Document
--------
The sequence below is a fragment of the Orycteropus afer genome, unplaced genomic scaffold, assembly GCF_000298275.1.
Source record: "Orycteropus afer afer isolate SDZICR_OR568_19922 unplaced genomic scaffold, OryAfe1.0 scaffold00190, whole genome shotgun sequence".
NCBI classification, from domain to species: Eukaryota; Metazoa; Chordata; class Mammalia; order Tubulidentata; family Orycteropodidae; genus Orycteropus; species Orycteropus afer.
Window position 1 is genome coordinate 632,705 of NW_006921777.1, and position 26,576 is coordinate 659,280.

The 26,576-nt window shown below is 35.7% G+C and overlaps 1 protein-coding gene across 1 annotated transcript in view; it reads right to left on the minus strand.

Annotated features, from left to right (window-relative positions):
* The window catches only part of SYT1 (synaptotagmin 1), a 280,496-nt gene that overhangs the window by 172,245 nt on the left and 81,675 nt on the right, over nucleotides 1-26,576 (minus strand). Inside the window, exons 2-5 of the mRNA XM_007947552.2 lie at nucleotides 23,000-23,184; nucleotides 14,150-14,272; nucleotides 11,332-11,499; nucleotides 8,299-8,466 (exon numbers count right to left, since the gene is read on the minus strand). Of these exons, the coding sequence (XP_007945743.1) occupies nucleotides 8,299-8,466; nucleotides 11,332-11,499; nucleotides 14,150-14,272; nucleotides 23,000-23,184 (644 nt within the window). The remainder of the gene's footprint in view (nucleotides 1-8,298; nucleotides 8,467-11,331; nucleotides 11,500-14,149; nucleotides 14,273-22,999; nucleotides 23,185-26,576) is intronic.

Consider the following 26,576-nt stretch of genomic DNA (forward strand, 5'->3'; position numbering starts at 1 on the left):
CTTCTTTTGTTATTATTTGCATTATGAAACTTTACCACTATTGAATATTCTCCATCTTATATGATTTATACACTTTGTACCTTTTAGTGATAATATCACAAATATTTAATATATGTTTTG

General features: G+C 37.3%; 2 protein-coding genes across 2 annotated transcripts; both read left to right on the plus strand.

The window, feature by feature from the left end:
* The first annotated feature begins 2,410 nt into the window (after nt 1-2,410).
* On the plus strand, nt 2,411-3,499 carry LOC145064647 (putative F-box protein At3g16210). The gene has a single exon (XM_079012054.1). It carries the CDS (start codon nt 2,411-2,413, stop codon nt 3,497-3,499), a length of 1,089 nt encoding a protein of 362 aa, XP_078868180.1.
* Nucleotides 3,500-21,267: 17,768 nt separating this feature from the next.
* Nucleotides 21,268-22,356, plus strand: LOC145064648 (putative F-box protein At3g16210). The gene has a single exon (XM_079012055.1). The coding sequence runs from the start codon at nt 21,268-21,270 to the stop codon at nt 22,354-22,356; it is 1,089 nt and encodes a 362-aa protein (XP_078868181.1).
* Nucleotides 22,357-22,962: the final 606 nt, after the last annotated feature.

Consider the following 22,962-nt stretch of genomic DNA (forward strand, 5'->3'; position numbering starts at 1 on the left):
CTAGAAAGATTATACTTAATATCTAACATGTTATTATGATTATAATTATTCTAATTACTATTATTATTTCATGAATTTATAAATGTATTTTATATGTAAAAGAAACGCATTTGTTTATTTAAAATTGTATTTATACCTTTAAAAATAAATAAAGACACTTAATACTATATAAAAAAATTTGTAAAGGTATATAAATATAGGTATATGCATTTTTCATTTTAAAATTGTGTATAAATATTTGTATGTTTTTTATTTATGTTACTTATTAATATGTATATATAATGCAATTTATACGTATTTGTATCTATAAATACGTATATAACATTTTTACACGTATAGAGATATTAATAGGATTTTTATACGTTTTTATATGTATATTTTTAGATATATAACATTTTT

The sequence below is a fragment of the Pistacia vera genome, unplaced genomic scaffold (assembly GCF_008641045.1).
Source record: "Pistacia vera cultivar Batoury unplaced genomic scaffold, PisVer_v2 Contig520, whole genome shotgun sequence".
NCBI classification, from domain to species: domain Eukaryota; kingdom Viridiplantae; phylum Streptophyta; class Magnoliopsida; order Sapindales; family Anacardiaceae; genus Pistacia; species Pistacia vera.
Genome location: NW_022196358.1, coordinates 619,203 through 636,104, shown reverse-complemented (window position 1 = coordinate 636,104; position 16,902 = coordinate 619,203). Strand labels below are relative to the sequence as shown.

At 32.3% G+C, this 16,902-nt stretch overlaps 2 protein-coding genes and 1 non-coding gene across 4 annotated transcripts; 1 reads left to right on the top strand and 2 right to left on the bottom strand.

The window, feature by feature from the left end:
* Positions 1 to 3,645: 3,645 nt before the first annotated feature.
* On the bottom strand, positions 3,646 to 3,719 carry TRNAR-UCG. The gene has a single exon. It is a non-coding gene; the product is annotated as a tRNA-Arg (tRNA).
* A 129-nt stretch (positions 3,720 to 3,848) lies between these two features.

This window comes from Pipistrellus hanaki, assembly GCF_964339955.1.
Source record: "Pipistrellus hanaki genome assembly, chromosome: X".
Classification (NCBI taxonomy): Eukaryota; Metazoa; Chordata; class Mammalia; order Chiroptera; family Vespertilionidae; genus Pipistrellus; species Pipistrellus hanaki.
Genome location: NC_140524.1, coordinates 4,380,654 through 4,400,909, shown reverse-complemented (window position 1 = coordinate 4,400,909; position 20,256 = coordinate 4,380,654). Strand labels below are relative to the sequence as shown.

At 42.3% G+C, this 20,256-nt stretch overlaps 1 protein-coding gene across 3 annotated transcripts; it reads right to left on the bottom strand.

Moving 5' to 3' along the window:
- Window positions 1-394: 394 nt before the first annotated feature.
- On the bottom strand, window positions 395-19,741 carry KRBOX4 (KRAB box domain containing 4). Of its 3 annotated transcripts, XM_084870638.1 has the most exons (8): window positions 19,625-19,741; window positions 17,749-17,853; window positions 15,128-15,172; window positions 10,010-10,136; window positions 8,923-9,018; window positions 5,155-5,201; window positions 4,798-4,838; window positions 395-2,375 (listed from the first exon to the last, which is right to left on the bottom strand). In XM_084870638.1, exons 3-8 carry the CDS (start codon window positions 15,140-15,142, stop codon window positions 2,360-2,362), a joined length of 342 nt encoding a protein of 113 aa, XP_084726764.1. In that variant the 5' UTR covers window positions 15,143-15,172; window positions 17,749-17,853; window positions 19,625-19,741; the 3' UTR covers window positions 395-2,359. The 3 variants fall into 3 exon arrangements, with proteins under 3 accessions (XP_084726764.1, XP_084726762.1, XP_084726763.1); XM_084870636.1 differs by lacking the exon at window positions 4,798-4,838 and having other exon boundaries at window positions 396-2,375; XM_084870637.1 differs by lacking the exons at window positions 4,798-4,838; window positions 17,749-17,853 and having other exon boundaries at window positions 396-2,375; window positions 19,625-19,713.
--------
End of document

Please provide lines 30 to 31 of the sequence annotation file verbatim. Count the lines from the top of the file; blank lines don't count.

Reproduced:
Classification (NCBI taxonomy): Eukaryota; Metazoa; Chordata; class Mammalia; order Chiroptera; family Vespertilionidae; genus Pipistrellus; species Pipistrellus hanaki.
Genome location: NC_140524.1, coordinates 4,380,654 through 4,400,909, shown reverse-complemented (window position 1 = coordinate 4,400,909; position 20,256 = coordinate 4,380,654). Strand labels below are relative to the sequence as shown.